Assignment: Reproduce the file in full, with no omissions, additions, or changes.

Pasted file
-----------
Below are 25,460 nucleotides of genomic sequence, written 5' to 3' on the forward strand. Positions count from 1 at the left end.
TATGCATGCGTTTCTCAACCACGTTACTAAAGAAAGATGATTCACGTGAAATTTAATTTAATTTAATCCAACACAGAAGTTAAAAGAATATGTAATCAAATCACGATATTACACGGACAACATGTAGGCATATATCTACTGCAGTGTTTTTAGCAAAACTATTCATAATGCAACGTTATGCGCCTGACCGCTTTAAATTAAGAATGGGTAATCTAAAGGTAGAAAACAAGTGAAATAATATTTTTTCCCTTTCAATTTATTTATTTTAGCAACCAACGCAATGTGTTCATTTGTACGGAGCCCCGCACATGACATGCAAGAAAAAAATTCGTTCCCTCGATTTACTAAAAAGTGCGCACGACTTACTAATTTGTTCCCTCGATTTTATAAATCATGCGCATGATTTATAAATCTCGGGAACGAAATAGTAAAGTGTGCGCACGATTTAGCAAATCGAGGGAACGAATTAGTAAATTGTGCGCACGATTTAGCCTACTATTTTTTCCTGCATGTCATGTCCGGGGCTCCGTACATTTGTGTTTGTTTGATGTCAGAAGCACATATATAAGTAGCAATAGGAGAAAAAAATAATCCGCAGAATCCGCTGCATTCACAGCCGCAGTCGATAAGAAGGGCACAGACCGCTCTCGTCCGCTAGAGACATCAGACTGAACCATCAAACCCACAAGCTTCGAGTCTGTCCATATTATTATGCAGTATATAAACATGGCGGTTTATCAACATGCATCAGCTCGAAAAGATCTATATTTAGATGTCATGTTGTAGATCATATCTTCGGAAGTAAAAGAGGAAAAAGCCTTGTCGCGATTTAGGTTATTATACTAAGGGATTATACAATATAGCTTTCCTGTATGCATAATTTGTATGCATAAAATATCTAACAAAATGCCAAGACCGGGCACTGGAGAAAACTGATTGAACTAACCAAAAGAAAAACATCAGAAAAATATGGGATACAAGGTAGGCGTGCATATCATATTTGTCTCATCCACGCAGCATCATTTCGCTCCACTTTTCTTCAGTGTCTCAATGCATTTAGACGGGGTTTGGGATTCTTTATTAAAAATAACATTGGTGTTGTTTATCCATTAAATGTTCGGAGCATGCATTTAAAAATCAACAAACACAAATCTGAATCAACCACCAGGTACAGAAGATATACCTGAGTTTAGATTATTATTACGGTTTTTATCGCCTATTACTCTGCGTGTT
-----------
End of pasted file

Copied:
Below are 25,460 nucleotides of genomic sequence, written 5' to 3' on the forward strand. Positions count from 1 at the left end.
TATGCATGCGTTTCTCAACCACGTTACTAAAGAAAGATGATTCACGTGAAATTTAATTTAATTTAATCCAACACAGAAGTTAAAAGAATATGTAATCAAATCACGATATTACACGGACAACATGTAGGCATATATCTACTGCAGTGTTTTTAGCAAAACTATTCATAATGCAACGTTATGCGCCTGACCGCTTTAAATTAAGAATGGGTAATCTAAAGGTAGAAAACAAGTGAAATAATATTTTTTCCCTTTCAATTTATTTATTTTAGCAACCAACGCAATGTGTTCATTTGTACGGAGCCCCGCACATGACATGCAAGAAAAAAATTCGTTCCCTCGATTTACTAAAAAGTGCGCACGACTTACTAATTTGTTCCCTCGATTTTATAAATCATGCGCATGATTTATAAATCTCGGGAACGAAATAGTAAAGTGTGCGCACGATTTAGCAAATCGAGGGAACGAATTAGTAAATTGTGCGCACGATTTAGCCTACTATTTTTTCCTGCATGTCATGTCCGGGGCTCCGTACATTTGTGTTTGTTTGATGTCAGAAGCACATATATAAGTAGCAATAGGAGAAAAAAATAATCCGCAGAATCCGCTGCATTCACAGCCGCAGTCGATAAGAAGGGCACAGACCGCTCTCGTCCGCTAGAGACATCAGACTGAACCATCAAACCCACAAGCTTCGAGTCTGTCCATATTATTATGCAGTATATAAACATGGCGGTTTATCAACATGCATCAGCTCGAAAAGATCTATATTTAGATGTCATGTTGTAGATCATATCTTCGGAAGTAAAAGAGGAAAAAGCCTTGTCGCGATTTAGGTTATTATACTAAGGGATTATACAATATAGCTTTCCTGTATGCATAATTTGTATGCATAAAATATCTAACAAAATGCCAAGACCGGGCACTGGAGAAAACTGATTGAACTAACCAAAAGAAAAACATCAGAAAAATATGGGATACAAGGTAGGCGTGCATATCATATTTGTCTCATCCACGCAGCATCATTTCGCTCCACTTTTCTTCAGTGTCTCAATGCATTTAGACGGGGTTTGGGATTCTTTATTAAAAATAACATTGGTGTTGTTTATCCATTAAATGTTCGGAGCATGCATTTAAAAATCAACAAACACAAATCTGAATCAACCACCAGGTACAGAAGATATACCTGAGTTTAGATTATTATTACGGTTTTTATCGCCTATTACTCTGCGTGTT